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The she-fox under the thornbush: According to Anne Lerner, the poet Esther Raab presented herself to her first readers in 1922 with the lines:

I am under the thornbush
Nimble, menacing,
Laughing [at] its thorns
To greet you I straightened up.

At a time when Hebrew poetry by...

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The she-fox under the thornbush: According to Anne Lerner, the poet Esther Raab presented herself to her first readers in 1922 with the lines: I am under the thornbush Nimble, menacing, Laughing [at] its thorns To greet you I straightened up. At a time when Hebrew poetry by...

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According to Anne Lerner, the poet Esther Raab presented herself to her first readers in 1922 with the lines:

I am under the thornbush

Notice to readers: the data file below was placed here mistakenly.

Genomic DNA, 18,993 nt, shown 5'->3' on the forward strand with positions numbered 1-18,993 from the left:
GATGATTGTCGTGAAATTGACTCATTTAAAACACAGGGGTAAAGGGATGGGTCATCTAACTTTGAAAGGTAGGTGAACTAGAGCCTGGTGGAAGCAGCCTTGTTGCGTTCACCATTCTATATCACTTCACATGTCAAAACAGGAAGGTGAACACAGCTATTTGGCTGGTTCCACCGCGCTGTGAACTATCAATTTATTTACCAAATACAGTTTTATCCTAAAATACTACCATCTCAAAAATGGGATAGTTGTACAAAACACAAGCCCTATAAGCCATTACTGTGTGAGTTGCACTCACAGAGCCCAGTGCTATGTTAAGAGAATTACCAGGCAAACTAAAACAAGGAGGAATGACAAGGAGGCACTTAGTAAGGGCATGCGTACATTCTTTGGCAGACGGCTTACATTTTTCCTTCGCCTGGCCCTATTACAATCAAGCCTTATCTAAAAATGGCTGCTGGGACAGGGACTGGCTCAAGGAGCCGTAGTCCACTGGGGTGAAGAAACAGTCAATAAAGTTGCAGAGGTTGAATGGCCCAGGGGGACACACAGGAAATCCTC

Nimble, menacing,
Laughing [at] its thorns
To greet you I straightened up.

At a time when Hebrew poetry by women was just beginning to be published, these lines introduced many of the themes and poetic devices that came to characterize Raab’s poetry and the way it was read: A stark landscape, an unconventional female central character, a hint of a biblical inter-text, bold color, a linkage between eroticism and nature, and sparse, idiosyncratic punctuation.
Host Marcela Sulak reads Raab's poems "Holy Grandmothers in Jerusalem" and "Night" (translated by Shirley Kaufman), and "She-fox" (translated by Kinereth Gensler), which ends with these lines:

A hungry she-fox lifts her head to the Pleiades,
a cold star mirrored in her eye
could be a tear in her pupil.
The cub will suckle at life’s sad marrow—
the howl of foxes splits the night.

 
Text:
The Defiant Muse: Hebrew Feminist Poems from Antiquity to the Present. Ed. Shirley Kaufman, Galit Hasan-Rokem and Tamar S. Hess. New York: The Feminist Press, 1999.
 
Music:
Chava Alberstein - "The Birds Don’t Know"
Limor Oved - "A Woman's Song." Melody by Ahuva Ozeri, arranged and produced by Gadi Sari, words by Esther Raab.
Ayelet Rose Gottlieb - "A Woman’s Song." Words by Esther Raab.
 
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